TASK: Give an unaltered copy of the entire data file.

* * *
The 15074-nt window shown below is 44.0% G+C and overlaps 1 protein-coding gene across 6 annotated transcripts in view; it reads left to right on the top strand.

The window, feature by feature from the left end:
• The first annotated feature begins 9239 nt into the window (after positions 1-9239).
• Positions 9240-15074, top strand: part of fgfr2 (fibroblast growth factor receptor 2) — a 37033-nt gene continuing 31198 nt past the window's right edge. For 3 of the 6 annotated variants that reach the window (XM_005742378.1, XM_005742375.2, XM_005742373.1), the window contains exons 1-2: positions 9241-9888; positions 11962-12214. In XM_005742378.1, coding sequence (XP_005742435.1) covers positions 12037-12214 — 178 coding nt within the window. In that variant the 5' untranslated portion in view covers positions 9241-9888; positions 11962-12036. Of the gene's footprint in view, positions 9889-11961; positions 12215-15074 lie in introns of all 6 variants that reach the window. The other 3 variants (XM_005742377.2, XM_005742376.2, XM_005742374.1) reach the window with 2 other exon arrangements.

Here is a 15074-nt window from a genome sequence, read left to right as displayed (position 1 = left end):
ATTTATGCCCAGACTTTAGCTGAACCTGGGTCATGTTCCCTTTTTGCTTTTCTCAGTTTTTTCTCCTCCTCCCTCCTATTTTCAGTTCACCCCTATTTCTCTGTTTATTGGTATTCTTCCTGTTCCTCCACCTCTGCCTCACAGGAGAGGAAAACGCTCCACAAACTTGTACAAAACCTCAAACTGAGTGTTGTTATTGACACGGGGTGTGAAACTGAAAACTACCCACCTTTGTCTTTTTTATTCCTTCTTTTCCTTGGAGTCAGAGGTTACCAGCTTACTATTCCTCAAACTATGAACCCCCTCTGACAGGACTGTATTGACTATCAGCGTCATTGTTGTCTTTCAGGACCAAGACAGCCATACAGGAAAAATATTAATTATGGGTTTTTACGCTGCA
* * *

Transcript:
The 15074-nt window shown below is 44.0% G+C and overlaps 1 protein-coding gene across 6 annotated transcripts in view; it reads left to right on the top strand.

The window, feature by feature from the left end:
• The first annotated feature begins 9239 nt into the window (after positions 1-9239).
• Positions 9240-15074, top strand: part of fgfr2 (fibroblast growth factor receptor 2) — a 37033-nt gene continuing 31198 nt past the window's right edge. For 3 of the 6 annotated variants that reach the window (XM_005742378.1, XM_005742375.2, XM_005742373.1), the window contains exons 1-2: positions 9241-9888; positions 11962-12214. In XM_005742378.1, coding sequence (XP_005742435.1) covers positions 12037-12214 — 178 coding nt within the window. In that variant the 5' untranslated portion in view covers positions 9241-9888; positions 11962-12036. Of the gene's footprint in view, positions 9889-11961; positions 12215-15074 lie in introns of all 6 variants that reach the window. The other 3 variants (XM_005742377.2, XM_005742376.2, XM_005742374.1) reach the window with 2 other exon arrangements.

Here is a 15074-nt window from a genome sequence, read left to right as displayed (position 1 = left end):
ATTTATGCCCAGACTTTAGCTGAACCTGGGTCATGTTCCCTTTTTGCTTTTCTCAGTTTTTTCTCCTCCTCCCTCCTATTTTCAGTTCACCCCTATTTCTCTGTTTATTGGTATTCTTCCTGTTCCTCCACCTCTGCCTCACAGGAGAGGAAAACGCTCCACAAACTTGTACAAAACCTCAAACTGAGTGTTGTTATTGACACGGGGTGTGAAACTGAAAACTACCCACCTTTGTCTTTTTTATTCCTTCTTTTCCTTGGAGTCAGAGGTTACCAGCTTACTATTCCTCAAACTATGAACCCCCTCTGACAGGACTGTATTGACTATCAGCGTCATTGTTGTCTTTCAGGACCAAGACAGCCATACAGGAAAAATATTAATTATGGGTTTTTACGCTGCA